US TPP Negotiators Accused Of Bullying; Refusing To Budge On Ridiculous IP And Corporate Sovereignty Demands

from the i'm-sorry-for-my-country's-insane-negotiators dept

This is hardly a surprise, but more reports are coming out revealing that the US’s ongoing strategy in negotiating the TPP (Trans Pacific Partnership) agreement is to not take into account the many, many concerns about the US’s hardline, maximalist position on both intellectual property issues and efforts to give corporations sovereignty over national laws under the misleadingly named (and purposely boring) “investor state dispute settlements” (ISDS). You would think that with widespread dissection and concerns expressed about the leaked intellectual property chapter, that the USTR might possibly ease up on its crazy maximalist demands. Not so — but that’s to be expected when you have Stan McCoy as the lead negotiator on intellectual property issues. McCoy is a famed extreme maximalist on IP issues who has more or less admitted to having no interest at all in hearing from public interest groups, while lapping up any opportunity to parrot bogus claims from the industry. McCoy was the same guy behind the embarassing disaster known as ACTA, which flopped so miserably. You’d think he’d take a hint, but instead it appears he’s decided to dig in his heels and make sure the US continues to live up to its reputation as an obnoxious bully.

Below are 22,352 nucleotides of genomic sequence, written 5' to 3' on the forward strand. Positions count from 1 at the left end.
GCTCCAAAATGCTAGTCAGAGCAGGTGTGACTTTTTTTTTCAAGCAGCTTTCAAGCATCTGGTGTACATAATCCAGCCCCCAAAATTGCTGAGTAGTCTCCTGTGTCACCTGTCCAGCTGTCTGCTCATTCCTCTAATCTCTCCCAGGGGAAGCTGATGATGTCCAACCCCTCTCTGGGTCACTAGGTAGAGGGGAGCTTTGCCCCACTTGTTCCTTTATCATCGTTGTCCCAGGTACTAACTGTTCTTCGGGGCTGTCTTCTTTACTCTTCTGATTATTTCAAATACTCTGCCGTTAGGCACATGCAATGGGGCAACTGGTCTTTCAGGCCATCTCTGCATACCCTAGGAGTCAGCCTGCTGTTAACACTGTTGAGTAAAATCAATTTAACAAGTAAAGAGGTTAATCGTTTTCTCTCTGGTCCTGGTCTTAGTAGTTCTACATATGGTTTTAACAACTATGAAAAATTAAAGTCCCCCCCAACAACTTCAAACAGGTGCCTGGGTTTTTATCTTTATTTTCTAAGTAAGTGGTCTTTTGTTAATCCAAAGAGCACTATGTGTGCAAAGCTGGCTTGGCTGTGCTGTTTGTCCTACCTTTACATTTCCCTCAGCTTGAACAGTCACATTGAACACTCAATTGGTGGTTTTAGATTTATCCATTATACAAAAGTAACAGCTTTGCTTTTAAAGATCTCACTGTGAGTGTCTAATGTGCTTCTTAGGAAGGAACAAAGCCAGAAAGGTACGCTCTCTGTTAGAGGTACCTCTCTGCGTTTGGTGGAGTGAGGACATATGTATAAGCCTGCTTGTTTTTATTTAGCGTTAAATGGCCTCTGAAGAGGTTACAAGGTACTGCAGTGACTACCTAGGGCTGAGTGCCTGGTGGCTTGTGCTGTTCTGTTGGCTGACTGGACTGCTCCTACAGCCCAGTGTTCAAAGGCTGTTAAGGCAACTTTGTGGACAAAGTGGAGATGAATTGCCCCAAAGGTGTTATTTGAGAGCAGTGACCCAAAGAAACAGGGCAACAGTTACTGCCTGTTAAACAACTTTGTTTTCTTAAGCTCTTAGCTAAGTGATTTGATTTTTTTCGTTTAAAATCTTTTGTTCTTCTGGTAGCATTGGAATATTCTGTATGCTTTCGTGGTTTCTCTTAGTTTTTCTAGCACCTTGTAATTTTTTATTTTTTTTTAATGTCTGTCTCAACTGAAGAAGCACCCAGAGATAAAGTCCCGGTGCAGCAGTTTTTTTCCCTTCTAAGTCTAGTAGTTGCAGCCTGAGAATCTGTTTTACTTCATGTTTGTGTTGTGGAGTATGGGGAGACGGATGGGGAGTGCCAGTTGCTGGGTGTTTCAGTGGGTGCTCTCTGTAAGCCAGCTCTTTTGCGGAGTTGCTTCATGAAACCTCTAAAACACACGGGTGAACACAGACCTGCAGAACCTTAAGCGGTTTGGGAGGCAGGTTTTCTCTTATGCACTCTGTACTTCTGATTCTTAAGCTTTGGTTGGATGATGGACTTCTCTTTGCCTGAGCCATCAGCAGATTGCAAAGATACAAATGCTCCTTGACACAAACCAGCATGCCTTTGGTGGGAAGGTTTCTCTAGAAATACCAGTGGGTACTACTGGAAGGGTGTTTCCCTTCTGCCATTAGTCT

Multiple reports have called out the US (and McCoy in particular) for its aggression and “bullying” in the negotiations. Others have accused the US of engaging in a “negotiation by exhaustion,” in which US negotiators seem to figure if they just stand their ground forever, everyone will eventually be bullied into agreeing to the US’s positions.


‘The US has adopted a strategy of exhaustion in its bullying of negotiators on the crucial intellectual property chapter to force countries to trade away health in the Trans-Pacific Partnership Agreement negotiations in Salt Lake City’, according to Professor Jane Kelsey from the University of Auckland, New Zealand, who is monitoring the negotiations.